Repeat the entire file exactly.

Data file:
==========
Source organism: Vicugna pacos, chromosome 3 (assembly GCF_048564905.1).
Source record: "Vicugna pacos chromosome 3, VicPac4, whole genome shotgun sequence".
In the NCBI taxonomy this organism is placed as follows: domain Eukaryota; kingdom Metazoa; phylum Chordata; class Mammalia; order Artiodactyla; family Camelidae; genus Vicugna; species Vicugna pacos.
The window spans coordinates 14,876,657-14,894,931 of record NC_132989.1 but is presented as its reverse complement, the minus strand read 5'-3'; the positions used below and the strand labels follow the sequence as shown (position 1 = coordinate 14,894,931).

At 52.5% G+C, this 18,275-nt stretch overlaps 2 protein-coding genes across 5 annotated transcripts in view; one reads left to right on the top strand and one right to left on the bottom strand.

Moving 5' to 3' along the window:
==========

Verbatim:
Source organism: Vicugna pacos, chromosome 3 (assembly GCF_048564905.1).
Source record: "Vicugna pacos chromosome 3, VicPac4, whole genome shotgun sequence".
In the NCBI taxonomy this organism is placed as follows: domain Eukaryota; kingdom Metazoa; phylum Chordata; class Mammalia; order Artiodactyla; family Camelidae; genus Vicugna; species Vicugna pacos.
The window spans coordinates 14,876,657-14,894,931 of record NC_132989.1 but is presented as its reverse complement, the minus strand read 5'-3'; the positions used below and the strand labels follow the sequence as shown (position 1 = coordinate 14,894,931).

At 52.5% G+C, this 18,275-nt stretch overlaps 2 protein-coding genes across 5 annotated transcripts in view; one reads left to right on the top strand and one right to left on the bottom strand.

Moving 5' to 3' along the window: